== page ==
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How exercise in old age prevents the immune system from declining

Discussion in 'General Cycling Discussions' started by Rooster1, 8 Mar 2018.

  1. Rooster1

    Rooster1 May the Porg Be With You

    Doing lots of exercise in older age can prevent the immune system from declining and protect people against infections, scientists say.

    They followed 125 long-distance cyclists, some now in their 80s, and found they had the immune systems of 20-year-olds.

    One elderly cyclist said he had the body fat of a 19-year-old

    raleighnut and Alan O like this.
  2. Drago

    Drago Guru

    I've seen some pretty fat 19 years olds.
    Brandane, Rooster1, ozboz and 8 others like this.
  3. gaijintendo

    gaijintendo Über Member

    I believe "all out" efforts suppress your immune system in the short term. But i guess there must be longer term benefits for this "exercise".

    I have the body of a 19 year old too. An 19 year old golden retriever. Very lumpy. Need pushed into cars. Fart a lot. Not much else.
  4. Ian H

    Ian H Guru

    Prof Lazarus, known to some of us as 'Namron', has been lecturing long-distance cyclists on nutrition for years. He's run a least a couple of pieces of research along similar lines, mostly using AUK members as guinea pigs.
  5. GuyBoden

    GuyBoden Fat, old bloke, on an old bike, pedalling slowly.

  6. Milzy

    Milzy Über Member

    True, after an all out effort I’ll get some kind of cold or virus.
  7. YukonBoy

    YukonBoy Veteran

    This wasn't about all out efforts. More about the volume of exercise.
    gaijintendo likes this.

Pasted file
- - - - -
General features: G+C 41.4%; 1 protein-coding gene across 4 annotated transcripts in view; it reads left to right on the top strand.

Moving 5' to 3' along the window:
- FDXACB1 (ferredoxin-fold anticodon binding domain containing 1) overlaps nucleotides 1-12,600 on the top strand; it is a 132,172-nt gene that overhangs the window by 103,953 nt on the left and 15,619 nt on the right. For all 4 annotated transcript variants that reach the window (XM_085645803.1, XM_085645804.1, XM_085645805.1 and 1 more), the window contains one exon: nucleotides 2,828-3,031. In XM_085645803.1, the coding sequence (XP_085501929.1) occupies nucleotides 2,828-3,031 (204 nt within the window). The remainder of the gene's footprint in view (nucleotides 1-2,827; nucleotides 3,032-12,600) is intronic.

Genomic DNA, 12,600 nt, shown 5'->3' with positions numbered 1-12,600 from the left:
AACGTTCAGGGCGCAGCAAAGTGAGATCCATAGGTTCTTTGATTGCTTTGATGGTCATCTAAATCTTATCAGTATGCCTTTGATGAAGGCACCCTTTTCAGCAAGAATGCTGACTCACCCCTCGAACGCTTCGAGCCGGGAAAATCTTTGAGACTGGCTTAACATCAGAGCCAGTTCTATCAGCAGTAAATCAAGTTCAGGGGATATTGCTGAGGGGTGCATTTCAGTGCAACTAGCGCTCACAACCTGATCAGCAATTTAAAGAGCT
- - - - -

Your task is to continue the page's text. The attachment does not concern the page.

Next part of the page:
8. queasyrider

    queasyrider Still perplexed

  9. GuyBoden

    GuyBoden Fat, old bloke, on an old bike, pedalling slowly.

    Beware of media headlines and sound bites, they don't convey the whole picture, and are prone to distort the results of good science research for the sake of attention grabbing.

    If your don't want to read the whole of the scientific results, just read the conclusion then:


    This study has characterised the physiological phenotype of a group of highly active, non-elite, older athletes, who we contend represent a model of inherent healthy human ageing. Despite studying a large number and diverse range of indices, it was not possible to identify a physiological marker that could be used to reliably predict the age of a given individual. Rather, we have found that the relationship between chronological age and most functions is complex, as is highlighted by the wide range of ages accommodated in any given bandwidth of function. The biological ageing process, even when free from confounding factors, is thus likely to be highly individualistic. Our results provide further support for the need for comprehensive longitudinal studies of human ageing using appropriate cohorts and taking physical activity into account, if the relationship between age and physiological function is to be elucidated and reliable biomarkers of ageing obtained.
    queasyrider likes this.
  10. Banjo

    Banjo Fuelled with Jelly Babies

    South Wales
    You don t see many obese 80 year olds though.
    Alan O and BorderReiver like this.
  11. ColinJ

    ColinJ Hillfinder General

    Probably because they don't get out much? :whistle:

    My dad was 83 when he died and he was certainly pretty overweight by then. He had been stuck in bed for a year, but up until his last few weeks he ate as if he were still mobile.
  12. queasyrider

    queasyrider Still perplexed

    Probably, being blunt, most are dead or bedbound by then.
  13. Reiver

    Reiver Legendary Member

    anyone got a synopsis of the conclusion ?
    Oldbloke, swee'pea99 and queasyrider like this.
  14. ColinJ

    ColinJ Hillfinder General

    KEEP ON RIDING! :okay:
    Oldbloke and Reiver like this.
  15. YukonBoy

    YukonBoy Veteran

    A ride a day keeps the doctor away.